More people in Britain stopped visiting the dentist during the pandemic than in any other country in Europe.
This is according to new research from GSK Consumer Healthcare in partnership with IPSOS.
A significant 43% of Brits visited a dentist less often since the onset of the pandemic.
Additionally, 18% of British consumers do not intend to visit a dentist over the next six months. This is due to concerns regarding virus transmission from dental equipment or from others in the waiting room.
And although there is increased snack consumption among Brits (30%), just 9% have upped their teeth brushing.
This comes as recent PHE statistics reveal growing oral health inequalities among children.
Discrepancies in the prevalence of tooth decay in five-year-old children between the country’s richest and most deprived communities spiked from 2008 to 2019.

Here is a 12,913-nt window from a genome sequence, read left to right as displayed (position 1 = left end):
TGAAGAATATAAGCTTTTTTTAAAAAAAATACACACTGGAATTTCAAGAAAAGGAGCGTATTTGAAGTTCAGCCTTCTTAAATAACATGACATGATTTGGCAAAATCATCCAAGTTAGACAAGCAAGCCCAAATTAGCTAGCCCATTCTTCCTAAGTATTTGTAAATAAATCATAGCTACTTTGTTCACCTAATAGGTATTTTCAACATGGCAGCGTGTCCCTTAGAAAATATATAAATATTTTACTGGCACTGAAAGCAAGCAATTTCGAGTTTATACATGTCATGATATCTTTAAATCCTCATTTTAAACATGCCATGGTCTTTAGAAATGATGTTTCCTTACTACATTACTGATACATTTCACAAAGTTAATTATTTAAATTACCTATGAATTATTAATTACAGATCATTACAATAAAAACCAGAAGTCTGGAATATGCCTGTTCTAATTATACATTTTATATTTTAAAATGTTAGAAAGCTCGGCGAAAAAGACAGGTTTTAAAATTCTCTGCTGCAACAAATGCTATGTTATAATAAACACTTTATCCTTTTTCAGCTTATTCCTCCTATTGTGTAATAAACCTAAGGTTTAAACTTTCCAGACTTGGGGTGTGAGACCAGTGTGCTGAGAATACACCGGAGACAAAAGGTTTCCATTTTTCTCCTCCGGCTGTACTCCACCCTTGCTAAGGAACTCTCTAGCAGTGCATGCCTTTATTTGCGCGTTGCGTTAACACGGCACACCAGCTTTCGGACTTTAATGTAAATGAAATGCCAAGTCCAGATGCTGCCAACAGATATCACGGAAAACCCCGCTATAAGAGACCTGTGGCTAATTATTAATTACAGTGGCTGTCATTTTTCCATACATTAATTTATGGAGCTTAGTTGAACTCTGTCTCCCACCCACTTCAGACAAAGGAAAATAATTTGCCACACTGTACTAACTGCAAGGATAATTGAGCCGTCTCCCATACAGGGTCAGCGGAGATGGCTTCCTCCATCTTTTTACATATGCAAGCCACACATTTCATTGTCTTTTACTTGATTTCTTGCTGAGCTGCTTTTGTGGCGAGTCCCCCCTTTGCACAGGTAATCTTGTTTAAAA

For dental caries and tooth loss, studies reveal that absolute inequalities narrowed over time. However, relative inequalities have not.
Good oral healthcare
Jonathan Workman is area general manager for Great Britain and Ireland at GSK Consumer Healthcare. He said: ‘We know just how important good oral healthcare is to the wellbeing of consumers. As well as the longer-term negative impact that avoiding regular visits to the dentists can have.
‘Despite the many COVID-safe environments that dentists are creating, we also recognise that there are still some concerns amongst people in the UK regarding visiting a dentist.
‘As one of the world’s largest providers of specialist oral health, it’s our responsibility to reassure consumers of the great work that dentists have done to keep their practices safe and open.
‘It’s our role to help consumers understand the necessity and benefits of regularly visiting the dentist, as part of a holistic self-care routine. With our support, we hope dentists can continue to play a crucial role in maintaining British consumer’s oral healthcare practices.’
Follow Dentistry.co.uk on Instagram to keep up with all the latest dental news and trends.